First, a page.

Photo by Rasa Urnieziute
You could be excused for walking right past Gleimstraße 18 without stopping. Stolichnoe barely stands out from every other P'Berg bubble tea outlet, except for the strange Moscow cityscape stencils on the large windows and a glimpse through the door of ladies with Soviet peasant headscarves knotted behind their heads. We immediately suspected a secret gem (it is impossible to find on the internet!) with great food made by authentic housewives from the Russian steppe. We were half right.
The women are not from the vast Russian plains, it turned out, but from the Caucasus mountains – Chechnya, to be precise. On the other hand, the female members of the family make all the food completely from scratch.
They started off with bubble tea, complete with suitably plasticky decor and pastel interior. Five months ago, they decided they should try some food. Leila (photo) and her daughters-in-law take turns behind the stove.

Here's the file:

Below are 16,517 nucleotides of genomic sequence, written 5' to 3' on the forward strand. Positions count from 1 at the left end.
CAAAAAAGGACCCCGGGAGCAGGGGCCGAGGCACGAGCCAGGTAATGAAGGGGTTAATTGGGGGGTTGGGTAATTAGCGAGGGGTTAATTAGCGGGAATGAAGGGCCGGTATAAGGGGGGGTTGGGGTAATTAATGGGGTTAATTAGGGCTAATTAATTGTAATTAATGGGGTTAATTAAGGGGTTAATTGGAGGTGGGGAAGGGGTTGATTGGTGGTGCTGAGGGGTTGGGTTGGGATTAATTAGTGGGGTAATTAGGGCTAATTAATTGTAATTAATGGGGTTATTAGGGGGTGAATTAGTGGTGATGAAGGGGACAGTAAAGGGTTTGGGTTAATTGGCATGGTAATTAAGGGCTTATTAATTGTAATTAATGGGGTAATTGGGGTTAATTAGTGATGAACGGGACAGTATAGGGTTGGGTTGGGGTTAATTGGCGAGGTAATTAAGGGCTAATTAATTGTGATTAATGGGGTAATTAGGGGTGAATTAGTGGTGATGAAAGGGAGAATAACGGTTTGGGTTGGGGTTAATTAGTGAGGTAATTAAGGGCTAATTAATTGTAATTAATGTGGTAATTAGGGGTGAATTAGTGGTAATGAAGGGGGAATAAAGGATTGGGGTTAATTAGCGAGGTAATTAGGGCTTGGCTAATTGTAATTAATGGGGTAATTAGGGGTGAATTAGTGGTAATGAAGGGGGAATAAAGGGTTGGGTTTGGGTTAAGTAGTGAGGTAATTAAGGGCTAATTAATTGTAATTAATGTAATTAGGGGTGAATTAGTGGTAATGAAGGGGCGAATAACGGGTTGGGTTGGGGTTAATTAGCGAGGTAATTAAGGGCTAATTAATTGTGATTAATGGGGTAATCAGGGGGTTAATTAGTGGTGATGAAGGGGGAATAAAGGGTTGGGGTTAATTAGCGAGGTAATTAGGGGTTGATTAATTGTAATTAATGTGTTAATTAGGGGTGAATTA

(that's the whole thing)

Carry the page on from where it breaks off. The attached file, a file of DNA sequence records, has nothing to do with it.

The limited menu is a list of Soviet classics, mixing traditional Russian meat-or-potato dumplings (pelmeni and vareniki, €4.50), Georgian chebureki (fried meat pockets, €2), Uzbek pilaf (plov, €5) and central Asian manti (€6). We started with that eternal favourite: borscht. The large bowl of velvet red beetroot-cabbage-potato soup (€4.50) hit the spot: simple and hearty, served in adequate portions with a dollop of smetana (sour cream) – no fuss, great results.
The Olivier came as a mound of no-less-traditional 'Russian salad' of boiled beef, egg, potato, carrots and pickles for a hint of sourness, dressed in mayo. Both the pelmeni (and manti) are handmade and stuffed with the same ground beef concoction, delicious if on the salty side and served in big portions with a little salad. The difference? Pelmeni are smaller and boiled, like Italian ravioli, and served with sour cream. Ask for real Russian smetana – it's sourer than German saure Sahne. The manti are larger, steamed and served with a bright tomato-paprika-carrot sauce (photo).
Tea is served Russian-style in a large cup with typical Russian bonbons to sweeten the brew; chances are you'll also get a complimentary slice of jam tarte, not unlike a Linzer torte. The blinis are also homemade – ask for cream or honey (nutella and jam feel a bit too German for this place). Despite the name, there's no vodka at Stolichnoe – no alcohol at all, in fact. But here you can get your hands on a bottle of Tarhun – a popular bright green soda made out of tarragon extract – or Borjomi mineral water, two Soviet-era classics from Georgia and still popular all over Russia... or else a bubble tea!
Originally published Issue #116, May 2013